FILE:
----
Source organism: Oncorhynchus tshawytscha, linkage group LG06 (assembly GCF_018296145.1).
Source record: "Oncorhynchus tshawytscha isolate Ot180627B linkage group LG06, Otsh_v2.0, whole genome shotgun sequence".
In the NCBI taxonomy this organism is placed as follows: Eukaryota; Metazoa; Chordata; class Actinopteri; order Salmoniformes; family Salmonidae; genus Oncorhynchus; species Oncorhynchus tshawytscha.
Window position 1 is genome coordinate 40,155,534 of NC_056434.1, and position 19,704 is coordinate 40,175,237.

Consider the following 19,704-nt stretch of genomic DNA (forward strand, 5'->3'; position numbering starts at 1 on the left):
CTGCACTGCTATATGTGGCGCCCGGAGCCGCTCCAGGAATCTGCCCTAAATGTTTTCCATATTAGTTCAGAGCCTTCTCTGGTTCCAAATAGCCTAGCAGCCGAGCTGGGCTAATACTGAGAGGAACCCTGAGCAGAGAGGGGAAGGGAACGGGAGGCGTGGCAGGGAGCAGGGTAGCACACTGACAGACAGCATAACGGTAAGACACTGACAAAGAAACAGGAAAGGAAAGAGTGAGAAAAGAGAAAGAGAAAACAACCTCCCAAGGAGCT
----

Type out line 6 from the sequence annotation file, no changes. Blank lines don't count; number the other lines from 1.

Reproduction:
CTGCACTGCTATATGTGGCGCCCGGAGCCGCTCCAGGAATCTGCCCTAAATGTTTTCCATATTAGTTCAGAGCCTTCTCTGGTTCCAAATAGCCTAGCAGCCGAGCTGGGCTAATACTGAGAGGAACCCTGAGCAGAGAGGGGAAGGGAACGGGAGGCGTGGCAGGGAGCAGGGTAGCACACTGACAGACAGCATAACGGTAAGACACTGACAAAGAAACAGGAAAGGAAAGAGTGAGAAAAGAGAAAGAGAAAACAACCTCCCAAGGAGCT